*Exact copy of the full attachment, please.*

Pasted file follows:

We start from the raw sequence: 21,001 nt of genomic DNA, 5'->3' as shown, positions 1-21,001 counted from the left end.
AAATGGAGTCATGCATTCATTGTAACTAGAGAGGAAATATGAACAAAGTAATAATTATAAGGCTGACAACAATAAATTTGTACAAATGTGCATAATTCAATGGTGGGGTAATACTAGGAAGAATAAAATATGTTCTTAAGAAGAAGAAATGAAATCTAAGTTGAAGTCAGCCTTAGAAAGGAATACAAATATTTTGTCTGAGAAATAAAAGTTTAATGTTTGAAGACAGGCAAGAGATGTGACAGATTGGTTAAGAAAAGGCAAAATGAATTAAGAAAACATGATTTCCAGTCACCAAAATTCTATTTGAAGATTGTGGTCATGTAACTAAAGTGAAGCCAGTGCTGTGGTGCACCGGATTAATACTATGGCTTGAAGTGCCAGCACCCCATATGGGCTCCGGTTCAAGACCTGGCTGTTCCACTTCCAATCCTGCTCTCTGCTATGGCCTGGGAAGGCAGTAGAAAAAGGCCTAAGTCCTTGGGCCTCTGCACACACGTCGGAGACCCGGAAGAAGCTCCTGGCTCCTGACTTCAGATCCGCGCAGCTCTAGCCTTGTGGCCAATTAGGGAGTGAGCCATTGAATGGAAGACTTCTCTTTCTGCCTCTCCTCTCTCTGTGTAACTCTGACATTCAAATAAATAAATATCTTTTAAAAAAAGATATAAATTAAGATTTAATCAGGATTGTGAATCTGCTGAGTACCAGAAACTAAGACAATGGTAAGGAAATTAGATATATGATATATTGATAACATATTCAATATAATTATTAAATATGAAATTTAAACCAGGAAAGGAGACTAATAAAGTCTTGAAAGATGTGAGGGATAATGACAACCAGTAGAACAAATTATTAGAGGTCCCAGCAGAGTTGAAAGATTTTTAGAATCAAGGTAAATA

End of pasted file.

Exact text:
We start from the raw sequence: 21,001 nt of genomic DNA, 5'->3' as shown, positions 1-21,001 counted from the left end.
AAATGGAGTCATGCATTCATTGTAACTAGAGAGGAAATATGAACAAAGTAATAATTATAAGGCTGACAACAATAAATTTGTACAAATGTGCATAATTCAATGGTGGGGTAATACTAGGAAGAATAAAATATGTTCTTAAGAAGAAGAAATGAAATCTAAGTTGAAGTCAGCCTTAGAAAGGAATACAAATATTTTGTCTGAGAAATAAAAGTTTAATGTTTGAAGACAGGCAAGAGATGTGACAGATTGGTTAAGAAAAGGCAAAATGAATTAAGAAAACATGATTTCCAGTCACCAAAATTCTATTTGAAGATTGTGGTCATGTAACTAAAGTGAAGCCAGTGCTGTGGTGCACCGGATTAATACTATGGCTTGAAGTGCCAGCACCCCATATGGGCTCCGGTTCAAGACCTGGCTGTTCCACTTCCAATCCTGCTCTCTGCTATGGCCTGGGAAGGCAGTAGAAAAAGGCCTAAGTCCTTGGGCCTCTGCACACACGTCGGAGACCCGGAAGAAGCTCCTGGCTCCTGACTTCAGATCCGCGCAGCTCTAGCCTTGTGGCCAATTAGGGAGTGAGCCATTGAATGGAAGACTTCTCTTTCTGCCTCTCCTCTCTCTGTGTAACTCTGACATTCAAATAAATAAATATCTTTTAAAAAAAGATATAAATTAAGATTTAATCAGGATTGTGAATCTGCTGAGTACCAGAAACTAAGACAATGGTAAGGAAATTAGATATATGATATATTGATAACATATTCAATATAATTATTAAATATGAAATTTAAACCAGGAAAGGAGACTAATAAAGTCTTGAAAGATGTGAGGGATAATGACAACCAGTAGAACAAATTATTAGAGGTCCCAGCAGAGTTGAAAGATTTTTAGAATCAAGGTAAATA